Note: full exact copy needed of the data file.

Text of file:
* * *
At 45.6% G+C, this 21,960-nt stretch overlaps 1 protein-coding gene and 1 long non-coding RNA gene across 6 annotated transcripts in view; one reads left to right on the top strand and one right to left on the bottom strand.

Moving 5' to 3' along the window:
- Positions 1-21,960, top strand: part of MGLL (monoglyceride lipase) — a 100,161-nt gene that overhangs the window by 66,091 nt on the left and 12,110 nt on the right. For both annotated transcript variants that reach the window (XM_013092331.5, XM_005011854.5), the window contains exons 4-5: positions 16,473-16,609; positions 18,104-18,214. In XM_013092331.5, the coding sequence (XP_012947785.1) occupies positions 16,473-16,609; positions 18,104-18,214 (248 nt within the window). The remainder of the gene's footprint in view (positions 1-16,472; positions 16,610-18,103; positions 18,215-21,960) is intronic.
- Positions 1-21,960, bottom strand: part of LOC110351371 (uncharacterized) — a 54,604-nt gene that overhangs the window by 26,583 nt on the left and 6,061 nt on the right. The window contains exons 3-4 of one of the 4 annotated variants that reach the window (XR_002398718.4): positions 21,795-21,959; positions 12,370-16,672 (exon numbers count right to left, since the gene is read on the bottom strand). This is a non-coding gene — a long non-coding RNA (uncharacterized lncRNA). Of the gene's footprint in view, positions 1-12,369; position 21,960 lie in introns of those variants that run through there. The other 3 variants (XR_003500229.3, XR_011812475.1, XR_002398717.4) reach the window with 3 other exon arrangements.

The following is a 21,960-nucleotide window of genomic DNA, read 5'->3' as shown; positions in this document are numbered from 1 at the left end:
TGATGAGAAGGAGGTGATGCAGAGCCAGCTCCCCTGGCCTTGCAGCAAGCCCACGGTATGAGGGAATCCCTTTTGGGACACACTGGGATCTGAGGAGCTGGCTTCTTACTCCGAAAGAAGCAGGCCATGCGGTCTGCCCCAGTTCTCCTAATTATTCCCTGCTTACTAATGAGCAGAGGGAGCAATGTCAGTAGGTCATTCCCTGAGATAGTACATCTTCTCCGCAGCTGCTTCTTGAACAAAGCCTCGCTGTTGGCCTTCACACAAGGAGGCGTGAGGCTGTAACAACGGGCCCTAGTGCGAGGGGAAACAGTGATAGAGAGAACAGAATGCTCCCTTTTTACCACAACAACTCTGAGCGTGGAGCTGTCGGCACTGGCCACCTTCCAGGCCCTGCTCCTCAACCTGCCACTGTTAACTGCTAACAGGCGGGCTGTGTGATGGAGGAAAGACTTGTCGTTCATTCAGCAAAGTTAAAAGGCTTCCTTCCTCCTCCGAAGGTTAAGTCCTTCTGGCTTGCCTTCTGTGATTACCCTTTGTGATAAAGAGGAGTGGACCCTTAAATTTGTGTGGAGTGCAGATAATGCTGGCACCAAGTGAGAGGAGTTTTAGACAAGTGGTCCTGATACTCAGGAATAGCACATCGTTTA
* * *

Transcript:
At 45.6% G+C, this 21,960-nt stretch overlaps 1 protein-coding gene and 1 long non-coding RNA gene across 6 annotated transcripts in view; one reads left to right on the top strand and one right to left on the bottom strand.

Moving 5' to 3' along the window:
- Positions 1-21,960, top strand: part of MGLL (monoglyceride lipase) — a 100,161-nt gene that overhangs the window by 66,091 nt on the left and 12,110 nt on the right. For both annotated transcript variants that reach the window (XM_013092331.5, XM_005011854.5), the window contains exons 4-5: positions 16,473-16,609; positions 18,104-18,214. In XM_013092331.5, the coding sequence (XP_012947785.1) occupies positions 16,473-16,609; positions 18,104-18,214 (248 nt within the window). The remainder of the gene's footprint in view (positions 1-16,472; positions 16,610-18,103; positions 18,215-21,960) is intronic.
- Positions 1-21,960, bottom strand: part of LOC110351371 (uncharacterized) — a 54,604-nt gene that overhangs the window by 26,583 nt on the left and 6,061 nt on the right. The window contains exons 3-4 of one of the 4 annotated variants that reach the window (XR_002398718.4): positions 21,795-21,959; positions 12,370-16,672 (exon numbers count right to left, since the gene is read on the bottom strand). This is a non-coding gene — a long non-coding RNA (uncharacterized lncRNA). Of the gene's footprint in view, positions 1-12,369; position 21,960 lie in introns of those variants that run through there. The other 3 variants (XR_003500229.3, XR_011812475.1, XR_002398717.4) reach the window with 3 other exon arrangements.

The following is a 21,960-nucleotide window of genomic DNA, read 5'->3' as shown; positions in this document are numbered from 1 at the left end:
TGATGAGAAGGAGGTGATGCAGAGCCAGCTCCCCTGGCCTTGCAGCAAGCCCACGGTATGAGGGAATCCCTTTTGGGACACACTGGGATCTGAGGAGCTGGCTTCTTACTCCGAAAGAAGCAGGCCATGCGGTCTGCCCCAGTTCTCCTAATTATTCCCTGCTTACTAATGAGCAGAGGGAGCAATGTCAGTAGGTCATTCCCTGAGATAGTACATCTTCTCCGCAGCTGCTTCTTGAACAAAGCCTCGCTGTTGGCCTTCACACAAGGAGGCGTGAGGCTGTAACAACGGGCCCTAGTGCGAGGGGAAACAGTGATAGAGAGAACAGAATGCTCCCTTTTTACCACAACAACTCTGAGCGTGGAGCTGTCGGCACTGGCCACCTTCCAGGCCCTGCTCCTCAACCTGCCACTGTTAACTGCTAACAGGCGGGCTGTGTGATGGAGGAAAGACTTGTCGTTCATTCAGCAAAGTTAAAAGGCTTCCTTCCTCCTCCGAAGGTTAAGTCCTTCTGGCTTGCCTTCTGTGATTACCCTTTGTGATAAAGAGGAGTGGACCCTTAAATTTGTGTGGAGTGCAGATAATGCTGGCACCAAGTGAGAGGAGTTTTAGACAAGTGGTCCTGATACTCAGGAATAGCACATCGTTTA